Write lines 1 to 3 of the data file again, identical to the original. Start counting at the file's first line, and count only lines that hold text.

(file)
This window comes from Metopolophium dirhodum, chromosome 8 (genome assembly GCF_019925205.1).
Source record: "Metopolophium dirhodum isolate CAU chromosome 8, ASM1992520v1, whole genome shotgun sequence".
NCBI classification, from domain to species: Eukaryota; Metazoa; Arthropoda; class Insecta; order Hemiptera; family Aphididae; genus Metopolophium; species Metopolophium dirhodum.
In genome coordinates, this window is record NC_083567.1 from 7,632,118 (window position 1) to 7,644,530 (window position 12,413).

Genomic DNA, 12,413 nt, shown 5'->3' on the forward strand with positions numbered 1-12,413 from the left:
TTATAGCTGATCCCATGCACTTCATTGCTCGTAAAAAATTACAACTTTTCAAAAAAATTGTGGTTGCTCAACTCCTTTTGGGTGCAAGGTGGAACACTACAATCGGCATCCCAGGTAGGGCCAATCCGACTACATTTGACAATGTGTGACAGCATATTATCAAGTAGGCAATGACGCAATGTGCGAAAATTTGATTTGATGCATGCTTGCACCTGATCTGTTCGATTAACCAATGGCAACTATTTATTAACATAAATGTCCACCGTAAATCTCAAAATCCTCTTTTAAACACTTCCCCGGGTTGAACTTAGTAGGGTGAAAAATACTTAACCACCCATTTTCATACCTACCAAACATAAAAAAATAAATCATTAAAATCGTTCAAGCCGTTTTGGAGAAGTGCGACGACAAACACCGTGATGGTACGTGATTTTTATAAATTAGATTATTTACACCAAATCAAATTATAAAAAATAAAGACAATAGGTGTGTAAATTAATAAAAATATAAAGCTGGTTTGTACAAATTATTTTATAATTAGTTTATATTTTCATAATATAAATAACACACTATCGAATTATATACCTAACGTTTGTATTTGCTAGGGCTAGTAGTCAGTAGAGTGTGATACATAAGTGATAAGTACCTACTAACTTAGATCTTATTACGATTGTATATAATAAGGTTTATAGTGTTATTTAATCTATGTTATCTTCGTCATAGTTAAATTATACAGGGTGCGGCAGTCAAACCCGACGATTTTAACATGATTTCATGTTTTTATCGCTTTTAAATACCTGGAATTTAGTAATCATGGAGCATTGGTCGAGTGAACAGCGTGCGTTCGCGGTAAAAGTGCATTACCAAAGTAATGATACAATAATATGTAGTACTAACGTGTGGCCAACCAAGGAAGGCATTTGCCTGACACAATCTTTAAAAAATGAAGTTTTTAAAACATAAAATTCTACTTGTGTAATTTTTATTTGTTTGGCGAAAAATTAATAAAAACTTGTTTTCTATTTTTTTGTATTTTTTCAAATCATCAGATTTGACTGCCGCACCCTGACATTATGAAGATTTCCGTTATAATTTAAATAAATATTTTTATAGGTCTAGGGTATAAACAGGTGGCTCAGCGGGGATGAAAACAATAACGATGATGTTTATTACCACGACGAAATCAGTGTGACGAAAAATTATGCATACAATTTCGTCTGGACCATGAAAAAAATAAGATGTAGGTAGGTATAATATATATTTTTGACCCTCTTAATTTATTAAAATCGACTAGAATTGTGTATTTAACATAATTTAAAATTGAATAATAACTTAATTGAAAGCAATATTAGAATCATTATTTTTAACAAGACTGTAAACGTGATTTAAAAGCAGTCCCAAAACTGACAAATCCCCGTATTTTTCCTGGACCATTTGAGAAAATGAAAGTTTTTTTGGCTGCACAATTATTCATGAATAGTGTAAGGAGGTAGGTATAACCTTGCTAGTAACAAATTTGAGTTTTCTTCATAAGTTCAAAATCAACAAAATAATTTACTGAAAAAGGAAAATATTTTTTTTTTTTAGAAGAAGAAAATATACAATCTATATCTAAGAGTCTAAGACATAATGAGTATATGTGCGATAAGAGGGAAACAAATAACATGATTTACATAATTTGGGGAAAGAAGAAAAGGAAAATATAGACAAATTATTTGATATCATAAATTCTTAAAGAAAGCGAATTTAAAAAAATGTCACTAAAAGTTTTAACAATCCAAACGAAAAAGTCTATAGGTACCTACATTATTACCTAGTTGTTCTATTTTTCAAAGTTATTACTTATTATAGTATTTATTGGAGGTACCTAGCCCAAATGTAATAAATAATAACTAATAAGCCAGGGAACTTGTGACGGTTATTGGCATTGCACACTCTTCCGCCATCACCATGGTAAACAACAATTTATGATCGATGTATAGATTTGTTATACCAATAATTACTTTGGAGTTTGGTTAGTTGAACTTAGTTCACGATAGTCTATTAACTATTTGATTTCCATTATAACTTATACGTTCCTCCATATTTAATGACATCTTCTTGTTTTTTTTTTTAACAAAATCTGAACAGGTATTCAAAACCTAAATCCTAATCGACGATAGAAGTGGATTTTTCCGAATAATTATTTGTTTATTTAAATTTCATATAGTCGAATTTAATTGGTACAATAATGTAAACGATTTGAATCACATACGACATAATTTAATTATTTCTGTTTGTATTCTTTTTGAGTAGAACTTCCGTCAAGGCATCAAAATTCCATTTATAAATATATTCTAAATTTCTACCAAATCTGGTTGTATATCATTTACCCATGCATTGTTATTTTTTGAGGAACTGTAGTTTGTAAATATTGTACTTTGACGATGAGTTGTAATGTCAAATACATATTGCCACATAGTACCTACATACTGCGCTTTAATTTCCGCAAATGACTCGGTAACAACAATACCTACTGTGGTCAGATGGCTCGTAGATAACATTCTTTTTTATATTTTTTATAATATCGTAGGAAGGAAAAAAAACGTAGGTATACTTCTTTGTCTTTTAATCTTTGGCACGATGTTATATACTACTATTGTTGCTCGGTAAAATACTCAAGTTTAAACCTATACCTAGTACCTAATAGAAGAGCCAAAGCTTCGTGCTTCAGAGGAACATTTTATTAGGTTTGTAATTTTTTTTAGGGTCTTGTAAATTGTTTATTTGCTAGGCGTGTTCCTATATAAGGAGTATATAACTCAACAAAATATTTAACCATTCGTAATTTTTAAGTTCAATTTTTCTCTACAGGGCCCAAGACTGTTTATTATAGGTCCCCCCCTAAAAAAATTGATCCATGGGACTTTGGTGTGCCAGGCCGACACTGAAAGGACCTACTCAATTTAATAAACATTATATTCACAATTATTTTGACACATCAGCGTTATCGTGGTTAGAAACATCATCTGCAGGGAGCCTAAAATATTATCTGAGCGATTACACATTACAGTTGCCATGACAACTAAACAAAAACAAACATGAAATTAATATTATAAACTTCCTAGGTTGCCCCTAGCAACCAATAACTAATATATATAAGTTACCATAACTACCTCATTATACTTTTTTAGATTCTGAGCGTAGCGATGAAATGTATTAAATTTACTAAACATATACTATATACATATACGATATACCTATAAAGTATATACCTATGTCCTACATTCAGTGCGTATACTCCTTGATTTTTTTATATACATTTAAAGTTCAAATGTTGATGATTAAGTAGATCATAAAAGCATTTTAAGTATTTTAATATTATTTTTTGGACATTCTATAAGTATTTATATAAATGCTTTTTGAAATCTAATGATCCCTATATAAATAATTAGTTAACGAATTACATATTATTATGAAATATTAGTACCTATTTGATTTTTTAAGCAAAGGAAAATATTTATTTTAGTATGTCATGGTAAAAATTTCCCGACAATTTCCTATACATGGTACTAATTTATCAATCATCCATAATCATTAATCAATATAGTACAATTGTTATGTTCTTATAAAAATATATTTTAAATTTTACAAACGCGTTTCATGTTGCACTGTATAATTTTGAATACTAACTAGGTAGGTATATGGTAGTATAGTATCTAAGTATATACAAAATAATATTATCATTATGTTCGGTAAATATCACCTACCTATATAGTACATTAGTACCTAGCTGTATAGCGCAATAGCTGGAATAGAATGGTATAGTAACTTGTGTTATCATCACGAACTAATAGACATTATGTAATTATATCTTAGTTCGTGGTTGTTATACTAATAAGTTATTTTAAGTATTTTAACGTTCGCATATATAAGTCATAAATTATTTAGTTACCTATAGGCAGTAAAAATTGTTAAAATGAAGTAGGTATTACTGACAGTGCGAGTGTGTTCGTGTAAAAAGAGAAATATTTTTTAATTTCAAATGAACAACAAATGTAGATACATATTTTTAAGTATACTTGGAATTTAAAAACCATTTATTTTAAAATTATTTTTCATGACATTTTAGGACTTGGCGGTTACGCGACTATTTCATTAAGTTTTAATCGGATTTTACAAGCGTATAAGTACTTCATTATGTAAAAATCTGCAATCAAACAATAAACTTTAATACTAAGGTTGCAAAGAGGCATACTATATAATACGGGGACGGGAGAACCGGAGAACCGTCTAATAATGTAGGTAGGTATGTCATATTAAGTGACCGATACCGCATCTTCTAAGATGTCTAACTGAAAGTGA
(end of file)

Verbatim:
This window comes from Metopolophium dirhodum, chromosome 8 (genome assembly GCF_019925205.1).
Source record: "Metopolophium dirhodum isolate CAU chromosome 8, ASM1992520v1, whole genome shotgun sequence".
NCBI classification, from domain to species: Eukaryota; Metazoa; Arthropoda; class Insecta; order Hemiptera; family Aphididae; genus Metopolophium; species Metopolophium dirhodum.